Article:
The 26 Review
- What is Athlete’s Foot Tinea Pedis is a contagious fungal infection that affects the skin on the feet.
- Causes Spread through encountering an infected person or surface
- Symptoms Itching, stinging, burning, blisters, cracking or peeling skin, dry or raw skin
- Diagnosis Physical examination and skin biopsy
- Treatment OTC topical medications, prescription fungal medications
Let’s take a closer look…
As mentioned previously, athlete’s foot is a contagious fungal infection that affects the skin on the feet and also the toenails and hands. This infection is most commonly seen in athletes or individuals who engage in physical activities often. This infection is not typically serious, but it can be hard to cure. Individuals with diabetes or a weakened immune system and suspect they have athlete’s foot, should contact their podiatrist. People of all ages and backgrounds can contract athlete’s foot, but certain behaviors can increase one’s risk. Additionally, this infection can also spread to the toenails. Factors that can increase one’s risk of contracting athlete’s foot include the following:
- Walking barefoot, specifically in locker rooms, showers and swimming pools
- Sharing socks, shoes, or towels with an infected person
- Wearing only tight, closed toe shoes
- Allowing the feet to stay wet/damp for long periods of time.
- Having sweaty feet
- Having a minor nail or skin injury on the foot
This infection occurs when the tinea fungus grows on the feet. An individual can catch the fungus through direct contact with an infected person or contaminated surface. It is important to note that fungus thrives in warm, moist environments. This fungus is commonly found in showers, on locker room floors, and in and around swimming pools.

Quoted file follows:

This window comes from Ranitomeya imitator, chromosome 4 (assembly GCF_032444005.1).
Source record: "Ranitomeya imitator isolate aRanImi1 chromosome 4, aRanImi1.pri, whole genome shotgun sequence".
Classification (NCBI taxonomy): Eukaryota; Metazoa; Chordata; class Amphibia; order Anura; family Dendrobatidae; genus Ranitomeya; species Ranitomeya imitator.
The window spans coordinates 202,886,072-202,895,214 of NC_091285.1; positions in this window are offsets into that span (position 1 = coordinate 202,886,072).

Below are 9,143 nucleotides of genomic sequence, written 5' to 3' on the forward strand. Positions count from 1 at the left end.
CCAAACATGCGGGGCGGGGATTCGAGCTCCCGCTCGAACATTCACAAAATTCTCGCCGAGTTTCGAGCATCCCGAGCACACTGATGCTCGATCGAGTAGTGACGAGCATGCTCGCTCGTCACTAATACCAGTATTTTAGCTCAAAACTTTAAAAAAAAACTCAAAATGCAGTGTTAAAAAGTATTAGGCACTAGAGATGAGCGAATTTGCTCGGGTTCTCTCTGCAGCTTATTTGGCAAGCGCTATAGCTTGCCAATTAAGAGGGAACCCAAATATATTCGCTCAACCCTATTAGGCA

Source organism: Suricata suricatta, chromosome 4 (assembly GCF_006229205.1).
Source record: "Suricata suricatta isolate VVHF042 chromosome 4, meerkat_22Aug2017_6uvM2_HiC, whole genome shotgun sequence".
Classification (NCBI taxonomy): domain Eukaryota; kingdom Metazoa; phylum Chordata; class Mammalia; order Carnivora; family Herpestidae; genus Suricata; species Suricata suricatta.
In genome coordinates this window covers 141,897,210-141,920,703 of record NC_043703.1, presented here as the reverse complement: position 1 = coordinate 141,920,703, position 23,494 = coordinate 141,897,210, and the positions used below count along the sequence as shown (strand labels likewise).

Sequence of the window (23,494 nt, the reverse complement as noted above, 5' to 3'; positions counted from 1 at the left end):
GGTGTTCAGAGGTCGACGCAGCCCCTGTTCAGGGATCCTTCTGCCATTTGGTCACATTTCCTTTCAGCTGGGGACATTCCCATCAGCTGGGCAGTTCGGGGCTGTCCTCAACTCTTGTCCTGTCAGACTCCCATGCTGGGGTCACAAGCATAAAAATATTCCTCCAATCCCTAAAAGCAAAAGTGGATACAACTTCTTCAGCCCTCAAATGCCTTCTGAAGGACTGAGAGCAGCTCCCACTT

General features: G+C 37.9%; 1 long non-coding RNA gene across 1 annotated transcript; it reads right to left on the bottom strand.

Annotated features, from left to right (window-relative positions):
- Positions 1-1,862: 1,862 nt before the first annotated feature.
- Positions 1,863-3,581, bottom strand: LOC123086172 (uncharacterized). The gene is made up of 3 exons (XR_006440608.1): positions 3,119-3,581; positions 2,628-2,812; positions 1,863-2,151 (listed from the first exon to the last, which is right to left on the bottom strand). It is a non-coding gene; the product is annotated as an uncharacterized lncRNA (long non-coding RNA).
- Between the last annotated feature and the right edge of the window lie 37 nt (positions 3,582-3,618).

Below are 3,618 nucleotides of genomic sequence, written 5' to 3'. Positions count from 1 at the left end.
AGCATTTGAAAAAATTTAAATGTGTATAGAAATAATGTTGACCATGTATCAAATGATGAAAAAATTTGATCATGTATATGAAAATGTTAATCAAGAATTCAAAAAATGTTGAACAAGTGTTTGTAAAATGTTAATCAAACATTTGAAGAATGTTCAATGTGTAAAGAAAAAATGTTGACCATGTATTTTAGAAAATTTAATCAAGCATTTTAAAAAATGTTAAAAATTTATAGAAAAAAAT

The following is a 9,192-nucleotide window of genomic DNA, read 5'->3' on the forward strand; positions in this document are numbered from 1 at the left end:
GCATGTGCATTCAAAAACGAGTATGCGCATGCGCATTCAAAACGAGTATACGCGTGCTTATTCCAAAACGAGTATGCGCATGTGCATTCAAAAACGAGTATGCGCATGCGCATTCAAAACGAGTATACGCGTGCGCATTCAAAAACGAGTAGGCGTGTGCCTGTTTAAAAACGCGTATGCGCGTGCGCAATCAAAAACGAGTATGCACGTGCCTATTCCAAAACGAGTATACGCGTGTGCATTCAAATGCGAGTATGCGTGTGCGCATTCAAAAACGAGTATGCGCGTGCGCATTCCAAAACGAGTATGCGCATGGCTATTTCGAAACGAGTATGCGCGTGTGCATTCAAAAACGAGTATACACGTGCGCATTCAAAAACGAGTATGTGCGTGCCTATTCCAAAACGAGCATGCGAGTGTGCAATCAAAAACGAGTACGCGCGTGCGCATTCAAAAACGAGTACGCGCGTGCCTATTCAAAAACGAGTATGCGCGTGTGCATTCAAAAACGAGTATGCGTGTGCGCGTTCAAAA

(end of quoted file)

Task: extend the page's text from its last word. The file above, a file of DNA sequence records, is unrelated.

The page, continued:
There is a wide array of possible symptoms that can occur with athlete’s foot. Those symptoms can include the following:
- Itching, burning, and stinging on the soles of the feet or in between the toes
- Blisters on the feet that itch
- Peeling and/or cracking of the skin on the feet, most commonly found between the toes or on the soles of the feet.
- Dry skin on the sides or soles of the feet
- Raw skin on the feet
- Discolored, crumbly, and thick toenails.
- Toenails that pull away from the nail bed
Medical professionals can typically diagnose athlete’s foot by the symptoms and through physical examination. However, the doctor may order a skin test if they are unsure whether a fungal infection is the cause of the symptoms. A skin biopsy is most commonly used to test for athlete’s foot. During this test, the doctor will scrape off a small area of infected skin and send it to the pathology laboratory for exam under a microscope.
Athlete’s foot can oftentimes be treated with OTC topical antifungal medications, however if OTC medications aren’t treating the infection, a doctor may prescribe a topical or oral prescription-strength antifungal medication. OTC topical medications include, miconazole (Desenex), terbinafine (Lamisil AT), clotrimazole (Lotrimin AF), butenafine (Lotrimin Ultra), and tolnaftate (Tinactin). With that in mind, there are some alternative at-home treatments that are recommended to lessen symptoms. Soaking the feet in salt water or diluted vinegar can help dry up any blisters. Tea tree oil has also been seen to effectively treat athlete’s foot, however, speak with a professional before trying this treatment as it can cause contact dermatitis in some people.